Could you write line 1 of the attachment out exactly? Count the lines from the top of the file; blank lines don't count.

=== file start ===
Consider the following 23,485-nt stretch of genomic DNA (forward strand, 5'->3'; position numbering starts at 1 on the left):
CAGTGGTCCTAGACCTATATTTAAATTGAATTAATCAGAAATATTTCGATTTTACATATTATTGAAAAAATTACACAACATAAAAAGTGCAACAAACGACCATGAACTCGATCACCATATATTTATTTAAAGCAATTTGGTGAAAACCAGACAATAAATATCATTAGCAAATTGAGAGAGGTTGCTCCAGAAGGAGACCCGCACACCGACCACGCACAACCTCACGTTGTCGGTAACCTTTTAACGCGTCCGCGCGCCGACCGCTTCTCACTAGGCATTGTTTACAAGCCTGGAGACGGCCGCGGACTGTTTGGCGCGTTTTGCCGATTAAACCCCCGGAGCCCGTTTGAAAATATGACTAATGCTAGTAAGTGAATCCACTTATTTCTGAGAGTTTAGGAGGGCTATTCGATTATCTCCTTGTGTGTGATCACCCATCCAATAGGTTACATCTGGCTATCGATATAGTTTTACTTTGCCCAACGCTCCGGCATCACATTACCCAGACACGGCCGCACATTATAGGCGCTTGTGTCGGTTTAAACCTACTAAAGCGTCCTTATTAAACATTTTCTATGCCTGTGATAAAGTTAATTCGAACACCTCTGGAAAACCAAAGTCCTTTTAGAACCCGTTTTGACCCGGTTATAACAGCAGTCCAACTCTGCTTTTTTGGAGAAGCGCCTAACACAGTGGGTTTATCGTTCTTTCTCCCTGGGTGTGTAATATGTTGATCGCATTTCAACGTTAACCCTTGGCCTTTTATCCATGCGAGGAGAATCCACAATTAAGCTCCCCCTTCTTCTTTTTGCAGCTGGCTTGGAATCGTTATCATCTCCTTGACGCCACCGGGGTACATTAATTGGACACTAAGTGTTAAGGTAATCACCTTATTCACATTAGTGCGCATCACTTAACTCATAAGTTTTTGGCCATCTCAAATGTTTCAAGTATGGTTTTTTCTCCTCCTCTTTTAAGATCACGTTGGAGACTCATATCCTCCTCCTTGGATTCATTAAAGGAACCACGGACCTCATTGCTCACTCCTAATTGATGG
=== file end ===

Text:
Consider the following 23,485-nt stretch of genomic DNA (forward strand, 5'->3'; position numbering starts at 1 on the left):